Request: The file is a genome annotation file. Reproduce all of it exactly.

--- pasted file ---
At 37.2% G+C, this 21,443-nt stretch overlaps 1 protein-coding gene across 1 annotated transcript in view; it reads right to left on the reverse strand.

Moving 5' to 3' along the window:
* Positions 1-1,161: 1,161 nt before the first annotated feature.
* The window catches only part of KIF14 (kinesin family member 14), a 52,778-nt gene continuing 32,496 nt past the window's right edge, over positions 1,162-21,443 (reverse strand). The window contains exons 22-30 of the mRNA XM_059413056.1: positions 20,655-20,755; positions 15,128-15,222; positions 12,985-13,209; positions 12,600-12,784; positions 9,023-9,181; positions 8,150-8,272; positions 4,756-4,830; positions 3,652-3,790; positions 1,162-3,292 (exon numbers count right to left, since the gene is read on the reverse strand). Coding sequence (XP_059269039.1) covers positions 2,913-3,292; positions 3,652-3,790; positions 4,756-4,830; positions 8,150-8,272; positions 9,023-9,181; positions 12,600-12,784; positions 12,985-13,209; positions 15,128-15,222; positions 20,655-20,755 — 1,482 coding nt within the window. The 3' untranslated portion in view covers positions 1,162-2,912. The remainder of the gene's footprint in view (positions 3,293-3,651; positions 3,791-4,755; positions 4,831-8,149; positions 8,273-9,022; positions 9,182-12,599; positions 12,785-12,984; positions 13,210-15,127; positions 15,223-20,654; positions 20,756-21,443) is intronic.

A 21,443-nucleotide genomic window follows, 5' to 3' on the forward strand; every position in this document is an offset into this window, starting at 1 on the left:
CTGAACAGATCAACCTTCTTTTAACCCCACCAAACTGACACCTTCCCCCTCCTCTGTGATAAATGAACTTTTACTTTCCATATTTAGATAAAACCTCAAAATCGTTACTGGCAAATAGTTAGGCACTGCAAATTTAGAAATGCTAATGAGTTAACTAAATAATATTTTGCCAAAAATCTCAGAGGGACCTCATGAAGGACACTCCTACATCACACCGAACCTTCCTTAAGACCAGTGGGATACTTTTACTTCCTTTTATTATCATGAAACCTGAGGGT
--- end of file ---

At 37.2% G+C, this 21,443-nt stretch overlaps 1 protein-coding gene across 1 annotated transcript in view; it reads right to left on the reverse strand.

Moving 5' to 3' along the window:
* Positions 1-1,161: 1,161 nt before the first annotated feature.
* The window catches only part of KIF14 (kinesin family member 14), a 52,778-nt gene continuing 32,496 nt past the window's right edge, over positions 1,162-21,443 (reverse strand). The window contains exons 22-30 of the mRNA XM_059413056.1: positions 20,655-20,755; positions 15,128-15,222; positions 12,985-13,209; positions 12,600-12,784; positions 9,023-9,181; positions 8,150-8,272; positions 4,756-4,830; positions 3,652-3,790; positions 1,162-3,292 (exon numbers count right to left, since the gene is read on the reverse strand). Coding sequence (XP_059269039.1) covers positions 2,913-3,292; positions 3,652-3,790; positions 4,756-4,830; positions 8,150-8,272; positions 9,023-9,181; positions 12,600-12,784; positions 12,985-13,209; positions 15,128-15,222; positions 20,655-20,755 — 1,482 coding nt within the window. The 3' untranslated portion in view covers positions 1,162-2,912. The remainder of the gene's footprint in view (positions 3,293-3,651; positions 3,791-4,755; positions 4,831-8,149; positions 8,273-9,022; positions 9,182-12,599; positions 12,785-12,984; positions 13,210-15,127; positions 15,223-20,654; positions 20,756-21,443) is intronic.

A 21,443-nucleotide genomic window follows, 5' to 3' on the forward strand; every position in this document is an offset into this window, starting at 1 on the left:
CTGAACAGATCAACCTTCTTTTAACCCCACCAAACTGACACCTTCCCCCTCCTCTGTGATAAATGAACTTTTACTTTCCATATTTAGATAAAACCTCAAAATCGTTACTGGCAAATAGTTAGGCACTGCAAATTTAGAAATGCTAATGAGTTAACTAAATAATATTTTGCCAAAAATCTCAGAGGGACCTCATGAAGGACACTCCTACATCACACCGAACCTTCCTTAAGACCAGTGGGATACTTTTACTTCCTTTTATTATCATGAAACCTGAGGGT